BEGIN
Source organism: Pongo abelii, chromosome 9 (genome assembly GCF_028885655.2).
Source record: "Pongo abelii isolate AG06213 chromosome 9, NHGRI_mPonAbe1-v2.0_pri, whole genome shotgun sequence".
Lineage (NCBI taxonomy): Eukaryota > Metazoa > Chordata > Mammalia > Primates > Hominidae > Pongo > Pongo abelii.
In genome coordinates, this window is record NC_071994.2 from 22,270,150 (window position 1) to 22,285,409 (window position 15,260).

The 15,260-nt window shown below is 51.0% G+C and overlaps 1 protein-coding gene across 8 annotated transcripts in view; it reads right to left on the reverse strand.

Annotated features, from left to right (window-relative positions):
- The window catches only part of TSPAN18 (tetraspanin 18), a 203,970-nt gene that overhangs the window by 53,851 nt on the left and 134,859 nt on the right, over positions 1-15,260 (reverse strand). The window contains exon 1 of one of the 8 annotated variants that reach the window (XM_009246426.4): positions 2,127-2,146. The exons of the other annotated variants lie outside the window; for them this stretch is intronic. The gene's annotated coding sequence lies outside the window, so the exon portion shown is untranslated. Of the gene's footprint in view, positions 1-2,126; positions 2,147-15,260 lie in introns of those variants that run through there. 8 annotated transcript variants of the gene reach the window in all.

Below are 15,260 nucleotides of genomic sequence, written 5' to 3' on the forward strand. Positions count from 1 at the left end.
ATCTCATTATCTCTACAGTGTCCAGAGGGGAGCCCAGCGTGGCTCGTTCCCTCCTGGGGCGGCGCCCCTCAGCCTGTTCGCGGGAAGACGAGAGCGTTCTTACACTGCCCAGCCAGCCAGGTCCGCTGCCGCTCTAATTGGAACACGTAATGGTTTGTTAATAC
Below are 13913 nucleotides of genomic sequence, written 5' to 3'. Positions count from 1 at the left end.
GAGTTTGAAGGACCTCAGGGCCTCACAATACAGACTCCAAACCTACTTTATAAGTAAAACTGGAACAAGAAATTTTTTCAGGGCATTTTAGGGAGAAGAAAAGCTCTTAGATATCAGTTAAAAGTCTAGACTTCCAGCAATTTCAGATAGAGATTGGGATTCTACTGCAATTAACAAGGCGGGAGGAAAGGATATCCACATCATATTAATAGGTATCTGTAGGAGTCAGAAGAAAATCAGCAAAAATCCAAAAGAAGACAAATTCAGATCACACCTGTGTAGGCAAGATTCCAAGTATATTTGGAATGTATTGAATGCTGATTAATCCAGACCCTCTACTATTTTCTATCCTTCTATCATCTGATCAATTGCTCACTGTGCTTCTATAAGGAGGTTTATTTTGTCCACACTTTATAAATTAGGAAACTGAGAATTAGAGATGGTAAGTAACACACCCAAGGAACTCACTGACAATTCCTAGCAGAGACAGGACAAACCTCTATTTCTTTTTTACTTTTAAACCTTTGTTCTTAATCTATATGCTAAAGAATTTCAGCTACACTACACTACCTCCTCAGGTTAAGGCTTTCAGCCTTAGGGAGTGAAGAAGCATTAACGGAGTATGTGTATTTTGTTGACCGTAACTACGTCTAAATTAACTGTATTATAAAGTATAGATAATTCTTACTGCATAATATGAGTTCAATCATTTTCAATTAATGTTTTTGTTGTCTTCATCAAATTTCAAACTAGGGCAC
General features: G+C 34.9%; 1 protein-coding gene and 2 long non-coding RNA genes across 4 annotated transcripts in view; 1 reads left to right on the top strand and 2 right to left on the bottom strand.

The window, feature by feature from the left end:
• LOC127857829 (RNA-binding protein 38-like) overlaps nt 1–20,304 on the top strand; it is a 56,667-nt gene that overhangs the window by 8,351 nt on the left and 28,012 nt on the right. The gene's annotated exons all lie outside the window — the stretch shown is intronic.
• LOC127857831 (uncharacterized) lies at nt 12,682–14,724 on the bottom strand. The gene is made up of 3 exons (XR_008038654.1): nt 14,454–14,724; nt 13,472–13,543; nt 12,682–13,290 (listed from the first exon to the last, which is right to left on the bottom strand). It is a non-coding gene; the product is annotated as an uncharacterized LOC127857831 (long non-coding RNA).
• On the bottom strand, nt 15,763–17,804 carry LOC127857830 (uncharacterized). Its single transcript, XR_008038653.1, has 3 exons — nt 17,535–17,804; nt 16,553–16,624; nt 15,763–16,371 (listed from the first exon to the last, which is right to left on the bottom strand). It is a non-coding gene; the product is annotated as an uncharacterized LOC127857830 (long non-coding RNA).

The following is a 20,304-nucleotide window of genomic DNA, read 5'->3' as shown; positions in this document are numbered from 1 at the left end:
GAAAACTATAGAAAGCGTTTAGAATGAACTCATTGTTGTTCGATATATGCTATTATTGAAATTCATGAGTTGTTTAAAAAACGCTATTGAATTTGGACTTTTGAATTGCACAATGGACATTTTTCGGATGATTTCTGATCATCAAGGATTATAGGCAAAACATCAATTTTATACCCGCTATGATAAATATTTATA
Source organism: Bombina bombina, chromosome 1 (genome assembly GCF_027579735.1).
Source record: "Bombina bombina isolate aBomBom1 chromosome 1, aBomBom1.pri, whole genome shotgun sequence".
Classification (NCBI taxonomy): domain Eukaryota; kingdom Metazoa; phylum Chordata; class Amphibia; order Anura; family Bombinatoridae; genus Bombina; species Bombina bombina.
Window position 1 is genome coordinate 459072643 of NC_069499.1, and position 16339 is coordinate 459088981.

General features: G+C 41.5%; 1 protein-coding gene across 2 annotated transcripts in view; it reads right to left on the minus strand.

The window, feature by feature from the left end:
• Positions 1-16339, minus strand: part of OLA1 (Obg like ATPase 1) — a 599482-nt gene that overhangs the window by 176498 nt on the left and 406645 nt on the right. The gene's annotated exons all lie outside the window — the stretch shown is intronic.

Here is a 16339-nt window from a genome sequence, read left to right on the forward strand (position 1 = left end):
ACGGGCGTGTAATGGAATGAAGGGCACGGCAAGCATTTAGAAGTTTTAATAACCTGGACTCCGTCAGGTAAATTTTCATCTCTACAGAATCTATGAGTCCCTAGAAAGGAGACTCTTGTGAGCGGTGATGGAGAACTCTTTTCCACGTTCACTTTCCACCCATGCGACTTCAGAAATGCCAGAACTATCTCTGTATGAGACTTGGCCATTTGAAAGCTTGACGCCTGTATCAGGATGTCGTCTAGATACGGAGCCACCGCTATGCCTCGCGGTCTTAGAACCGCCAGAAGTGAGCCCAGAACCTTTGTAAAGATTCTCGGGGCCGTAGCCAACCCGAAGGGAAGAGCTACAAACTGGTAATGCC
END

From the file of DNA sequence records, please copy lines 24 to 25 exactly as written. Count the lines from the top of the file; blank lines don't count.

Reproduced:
The window, feature by feature from the left end:
• Positions 1-16339, minus strand: part of OLA1 (Obg like ATPase 1) — a 599482-nt gene that overhangs the window by 176498 nt on the left and 406645 nt on the right. The gene's annotated exons all lie outside the window — the stretch shown is intronic.